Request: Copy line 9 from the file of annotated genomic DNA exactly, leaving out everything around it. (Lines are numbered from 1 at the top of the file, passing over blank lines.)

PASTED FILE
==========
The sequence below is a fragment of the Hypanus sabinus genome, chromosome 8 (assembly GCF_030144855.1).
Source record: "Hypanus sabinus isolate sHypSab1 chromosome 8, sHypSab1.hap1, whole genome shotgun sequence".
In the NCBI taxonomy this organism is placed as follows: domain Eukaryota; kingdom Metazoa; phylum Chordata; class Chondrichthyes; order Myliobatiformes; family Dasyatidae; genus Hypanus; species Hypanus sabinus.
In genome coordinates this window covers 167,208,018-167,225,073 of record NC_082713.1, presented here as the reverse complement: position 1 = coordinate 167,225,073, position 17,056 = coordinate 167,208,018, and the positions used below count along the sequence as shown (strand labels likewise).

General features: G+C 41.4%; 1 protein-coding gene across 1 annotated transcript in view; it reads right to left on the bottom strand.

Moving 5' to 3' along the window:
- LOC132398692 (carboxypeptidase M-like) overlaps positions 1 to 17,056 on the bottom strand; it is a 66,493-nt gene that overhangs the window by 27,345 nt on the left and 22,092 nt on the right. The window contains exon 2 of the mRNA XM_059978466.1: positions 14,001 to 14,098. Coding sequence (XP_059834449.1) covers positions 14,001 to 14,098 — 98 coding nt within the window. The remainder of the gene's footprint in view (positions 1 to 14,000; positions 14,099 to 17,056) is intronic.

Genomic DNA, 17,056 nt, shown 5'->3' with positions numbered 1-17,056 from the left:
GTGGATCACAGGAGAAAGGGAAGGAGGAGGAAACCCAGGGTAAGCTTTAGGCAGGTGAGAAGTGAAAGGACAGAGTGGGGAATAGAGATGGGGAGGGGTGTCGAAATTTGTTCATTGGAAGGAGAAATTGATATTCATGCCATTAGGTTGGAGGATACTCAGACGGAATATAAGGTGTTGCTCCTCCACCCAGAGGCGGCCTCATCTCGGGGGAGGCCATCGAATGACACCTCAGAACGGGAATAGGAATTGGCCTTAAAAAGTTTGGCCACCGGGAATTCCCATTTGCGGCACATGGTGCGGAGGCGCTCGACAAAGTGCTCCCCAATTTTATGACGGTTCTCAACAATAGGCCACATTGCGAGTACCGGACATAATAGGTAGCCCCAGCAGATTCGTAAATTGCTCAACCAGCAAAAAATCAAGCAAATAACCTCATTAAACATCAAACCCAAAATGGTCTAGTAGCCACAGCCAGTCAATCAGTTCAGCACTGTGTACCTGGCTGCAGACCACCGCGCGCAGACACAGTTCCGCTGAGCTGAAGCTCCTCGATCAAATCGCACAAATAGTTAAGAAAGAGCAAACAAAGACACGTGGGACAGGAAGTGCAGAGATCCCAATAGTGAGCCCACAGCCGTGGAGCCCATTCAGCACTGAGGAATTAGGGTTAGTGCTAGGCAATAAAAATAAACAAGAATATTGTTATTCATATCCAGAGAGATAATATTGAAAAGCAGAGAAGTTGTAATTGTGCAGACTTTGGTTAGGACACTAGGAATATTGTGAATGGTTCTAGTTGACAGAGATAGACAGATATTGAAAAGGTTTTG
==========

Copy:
GTGGATCACAGGAGAAAGGGAAGGAGGAGGAAACCCAGGGTAAGCTTTAGGCAGGTGAGAAGTGAAAGGACAGAGTGGGGAATAGAGATGGGGAGGGGTGTCGAAATTTGTTCATTGGAAGGAGAAATTGATATTCATGCCATTAGGTTGGAGGATACTCAGACGGAATATAAGGTGTTGCTCCTCCACCCAGAGGCGGCCTCATCTCGGGGGAGGCCATCGAATGACACCTCAGAACGGGAATAGGAATTGGCCTTAAAAAGTTTGGCCACCGGGAATTCCCATTTGCGGCACATGGTGCGGAGGCGCTCGACAAAGTGCTCCCCAATTTTATGACGGTTCTCAACAATAGGCCACATTGCGAGTACCGGACATAATAGGTAGCCCCAGCAGATTCGTAAATTGCTCAACCAGCAAAAAATCAAGCAAATAACCTCATTAAACATCAAACCCAAAATGGTCTAGTAGCCACAGCCAGTCAATCAGTTCAGCACTGTGTACCTGGCTGCAGACCACCGCGCGCAGACACAGTTCCGCTGAGCTGAAGCTCCTCGATCAAATCGCACAAATAGTTAAGAAAGAGCAAACAAAGACACGTGGGACAGGAAGTGCAGAGATCCCAATAGTGAGCCCACAGCCGTGGAGCCCATTCAGCACTGAGGAATTAGGGTTAGTGCTAGGCAATAAAAATAAACAAGAATATTGTTATTCATATCCAGAGAGATAATATTGAAAAGCAGAGAAGTTGTAATTGTGCAGACTTTGGTTAGGACACTAGGAATATTGTGAATGGTTCTAGTTGACAGAGATAGACAGATATTGAAAAGGTTTTG